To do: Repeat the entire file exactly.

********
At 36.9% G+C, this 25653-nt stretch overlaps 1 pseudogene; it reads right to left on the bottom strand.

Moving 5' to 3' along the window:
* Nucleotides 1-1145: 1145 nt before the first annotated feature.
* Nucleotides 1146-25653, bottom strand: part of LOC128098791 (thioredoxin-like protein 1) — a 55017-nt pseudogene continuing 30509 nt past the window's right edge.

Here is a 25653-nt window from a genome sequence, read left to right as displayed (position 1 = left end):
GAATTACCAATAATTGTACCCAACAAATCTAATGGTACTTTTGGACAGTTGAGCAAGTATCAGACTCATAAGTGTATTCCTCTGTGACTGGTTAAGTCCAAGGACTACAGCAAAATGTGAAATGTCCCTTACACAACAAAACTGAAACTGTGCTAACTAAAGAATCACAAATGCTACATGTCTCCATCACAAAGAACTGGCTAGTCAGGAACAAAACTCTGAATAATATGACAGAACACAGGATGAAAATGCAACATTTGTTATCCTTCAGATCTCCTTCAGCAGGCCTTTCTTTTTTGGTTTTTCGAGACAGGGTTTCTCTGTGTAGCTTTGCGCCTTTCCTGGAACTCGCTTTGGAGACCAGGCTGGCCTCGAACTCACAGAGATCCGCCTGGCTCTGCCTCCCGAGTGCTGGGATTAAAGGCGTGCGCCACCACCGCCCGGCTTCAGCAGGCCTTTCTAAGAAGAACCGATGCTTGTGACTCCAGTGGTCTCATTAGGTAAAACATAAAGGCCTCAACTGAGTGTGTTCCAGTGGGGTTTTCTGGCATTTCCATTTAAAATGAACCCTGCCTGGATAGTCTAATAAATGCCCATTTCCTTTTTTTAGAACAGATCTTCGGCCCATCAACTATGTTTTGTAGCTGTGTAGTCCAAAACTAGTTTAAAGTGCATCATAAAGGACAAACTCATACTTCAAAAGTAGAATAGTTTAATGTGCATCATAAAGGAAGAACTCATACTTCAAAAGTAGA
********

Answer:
At 36.9% G+C, this 25653-nt stretch overlaps 1 pseudogene; it reads right to left on the bottom strand.

Moving 5' to 3' along the window:
* Nucleotides 1-1145: 1145 nt before the first annotated feature.
* Nucleotides 1146-25653, bottom strand: part of LOC128098791 (thioredoxin-like protein 1) — a 55017-nt pseudogene continuing 30509 nt past the window's right edge.

Here is a 25653-nt window from a genome sequence, read left to right as displayed (position 1 = left end):
GAATTACCAATAATTGTACCCAACAAATCTAATGGTACTTTTGGACAGTTGAGCAAGTATCAGACTCATAAGTGTATTCCTCTGTGACTGGTTAAGTCCAAGGACTACAGCAAAATGTGAAATGTCCCTTACACAACAAAACTGAAACTGTGCTAACTAAAGAATCACAAATGCTACATGTCTCCATCACAAAGAACTGGCTAGTCAGGAACAAAACTCTGAATAATATGACAGAACACAGGATGAAAATGCAACATTTGTTATCCTTCAGATCTCCTTCAGCAGGCCTTTCTTTTTTGGTTTTTCGAGACAGGGTTTCTCTGTGTAGCTTTGCGCCTTTCCTGGAACTCGCTTTGGAGACCAGGCTGGCCTCGAACTCACAGAGATCCGCCTGGCTCTGCCTCCCGAGTGCTGGGATTAAAGGCGTGCGCCACCACCGCCCGGCTTCAGCAGGCCTTTCTAAGAAGAACCGATGCTTGTGACTCCAGTGGTCTCATTAGGTAAAACATAAAGGCCTCAACTGAGTGTGTTCCAGTGGGGTTTTCTGGCATTTCCATTTAAAATGAACCCTGCCTGGATAGTCTAATAAATGCCCATTTCCTTTTTTTAGAACAGATCTTCGGCCCATCAACTATGTTTTGTAGCTGTGTAGTCCAAAACTAGTTTAAAGTGCATCATAAAGGACAAACTCATACTTCAAAAGTAGAATAGTTTAATGTGCATCATAAAGGAAGAACTCATACTTCAAAAGTAGA